In fact, Bowdler inspired similar projects – Lewis Carroll once thought about creating a Girl’s Own Shakespeare, saying ‘I have a dream of bowdlerising Bowdler, i.e., of editing a Shakespeare which shall be absolutely fit for girls’. Unfortunately, Carroll never went ahead with the project so we’ll never know what a Victorian girls-only Shakespeare edition would have looked like! Bowdler went on to produce family-friendly versions of parts of the Old Testament and Edward Gibbon’s The Decline and Fall of the Roman Empire,though his greatest legacy has undoubtedly been the invention of the term ‘bowdlerisation’, defined (with good reason) in the Oxford English Dictionary as the act of removing ‘material that is considered improper or offensive from a text or account, especially with the result that the text becomes weaker or less effective’.


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One thought on “Censoring Shakespeare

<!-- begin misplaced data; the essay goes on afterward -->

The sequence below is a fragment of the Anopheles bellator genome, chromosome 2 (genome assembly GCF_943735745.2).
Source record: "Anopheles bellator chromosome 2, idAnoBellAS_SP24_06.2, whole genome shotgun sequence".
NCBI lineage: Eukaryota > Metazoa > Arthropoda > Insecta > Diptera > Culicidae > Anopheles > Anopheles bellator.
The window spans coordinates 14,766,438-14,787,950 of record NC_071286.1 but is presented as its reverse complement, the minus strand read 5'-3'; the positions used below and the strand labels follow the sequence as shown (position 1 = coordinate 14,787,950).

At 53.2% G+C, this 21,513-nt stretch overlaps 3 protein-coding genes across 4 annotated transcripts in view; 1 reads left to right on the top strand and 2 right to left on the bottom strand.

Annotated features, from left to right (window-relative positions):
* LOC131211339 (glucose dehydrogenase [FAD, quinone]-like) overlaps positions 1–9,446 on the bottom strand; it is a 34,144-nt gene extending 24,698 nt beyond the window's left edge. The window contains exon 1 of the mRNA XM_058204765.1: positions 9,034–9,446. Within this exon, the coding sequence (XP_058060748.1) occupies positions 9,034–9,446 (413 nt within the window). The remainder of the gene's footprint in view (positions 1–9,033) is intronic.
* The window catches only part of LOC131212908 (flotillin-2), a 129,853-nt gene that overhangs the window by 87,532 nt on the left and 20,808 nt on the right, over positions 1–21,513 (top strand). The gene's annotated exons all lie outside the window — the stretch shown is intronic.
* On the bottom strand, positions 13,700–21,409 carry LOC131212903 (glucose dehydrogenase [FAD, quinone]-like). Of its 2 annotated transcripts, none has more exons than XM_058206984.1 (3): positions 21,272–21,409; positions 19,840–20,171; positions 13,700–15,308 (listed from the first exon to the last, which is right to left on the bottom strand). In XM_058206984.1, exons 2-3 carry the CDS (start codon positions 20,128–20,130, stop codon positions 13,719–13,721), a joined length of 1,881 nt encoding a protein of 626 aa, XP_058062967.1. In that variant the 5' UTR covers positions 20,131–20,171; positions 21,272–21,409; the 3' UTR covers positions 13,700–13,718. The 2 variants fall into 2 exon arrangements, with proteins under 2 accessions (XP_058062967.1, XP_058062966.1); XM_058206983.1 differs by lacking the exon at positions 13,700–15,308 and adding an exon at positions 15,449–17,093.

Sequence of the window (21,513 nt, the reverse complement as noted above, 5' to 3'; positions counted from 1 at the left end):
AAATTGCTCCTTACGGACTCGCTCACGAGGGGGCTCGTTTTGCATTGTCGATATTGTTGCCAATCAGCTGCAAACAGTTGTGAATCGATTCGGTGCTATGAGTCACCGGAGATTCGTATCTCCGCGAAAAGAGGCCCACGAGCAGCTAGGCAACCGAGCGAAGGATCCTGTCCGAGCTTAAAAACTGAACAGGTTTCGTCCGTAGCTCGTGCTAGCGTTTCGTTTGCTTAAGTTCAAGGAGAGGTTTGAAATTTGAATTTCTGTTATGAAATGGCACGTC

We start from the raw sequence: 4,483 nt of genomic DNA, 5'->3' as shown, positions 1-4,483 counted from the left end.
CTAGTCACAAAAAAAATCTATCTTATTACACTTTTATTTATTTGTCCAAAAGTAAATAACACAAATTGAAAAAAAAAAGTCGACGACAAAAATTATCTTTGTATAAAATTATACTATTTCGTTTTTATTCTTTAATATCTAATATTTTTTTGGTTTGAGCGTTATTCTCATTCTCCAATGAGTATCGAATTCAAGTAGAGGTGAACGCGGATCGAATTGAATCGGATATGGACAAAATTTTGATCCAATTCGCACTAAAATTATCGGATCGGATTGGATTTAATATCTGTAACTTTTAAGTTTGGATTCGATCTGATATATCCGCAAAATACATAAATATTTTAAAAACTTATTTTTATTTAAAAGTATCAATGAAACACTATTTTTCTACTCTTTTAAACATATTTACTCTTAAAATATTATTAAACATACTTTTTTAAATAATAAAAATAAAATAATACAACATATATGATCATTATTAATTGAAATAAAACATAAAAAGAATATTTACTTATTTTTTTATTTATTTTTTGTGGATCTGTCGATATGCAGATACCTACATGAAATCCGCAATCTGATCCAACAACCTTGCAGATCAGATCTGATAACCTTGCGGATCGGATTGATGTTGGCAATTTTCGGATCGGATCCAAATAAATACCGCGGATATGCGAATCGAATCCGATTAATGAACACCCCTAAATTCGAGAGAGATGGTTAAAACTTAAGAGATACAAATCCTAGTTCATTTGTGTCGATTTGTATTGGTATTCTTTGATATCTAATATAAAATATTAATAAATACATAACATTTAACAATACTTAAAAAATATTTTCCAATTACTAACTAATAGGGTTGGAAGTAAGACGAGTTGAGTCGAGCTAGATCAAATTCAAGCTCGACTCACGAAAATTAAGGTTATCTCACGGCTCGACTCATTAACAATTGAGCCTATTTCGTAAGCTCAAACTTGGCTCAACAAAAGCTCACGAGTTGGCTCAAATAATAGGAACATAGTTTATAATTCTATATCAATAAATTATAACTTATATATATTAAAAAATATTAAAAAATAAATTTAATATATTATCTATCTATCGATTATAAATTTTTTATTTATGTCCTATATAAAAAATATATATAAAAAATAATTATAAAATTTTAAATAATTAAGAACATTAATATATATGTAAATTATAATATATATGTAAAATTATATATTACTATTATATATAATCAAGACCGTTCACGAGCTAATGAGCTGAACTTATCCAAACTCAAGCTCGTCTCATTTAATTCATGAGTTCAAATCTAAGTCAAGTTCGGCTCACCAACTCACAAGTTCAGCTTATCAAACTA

1. Thanks for your article. I actually agree with Swinburne, I think it was a good action, as it gave access to the works to many young people and women who would not have otherwise had it. There was a strong streak of Puritanism (or similarly restrictive religious movements) in the UK and the US, followed by the Victorian era, and these important works would simply not have been available, especially to women. I have read ‘child-friendly’ versions of many adult works, and I’m glad I had to chance to gain exposure to them and gain a fondness from an early age. I was fortunate however, in having unedited exposure to the Tempest at age 9. I did read the ‘full-fathom five’ passage where the young hero is told that his father is dead and decaying at the bottom of the ocean, and it still resonates with me in spite of (or because of) its darkness. Perhaps that explains why it’s my favorite Shakespeare passage to this day.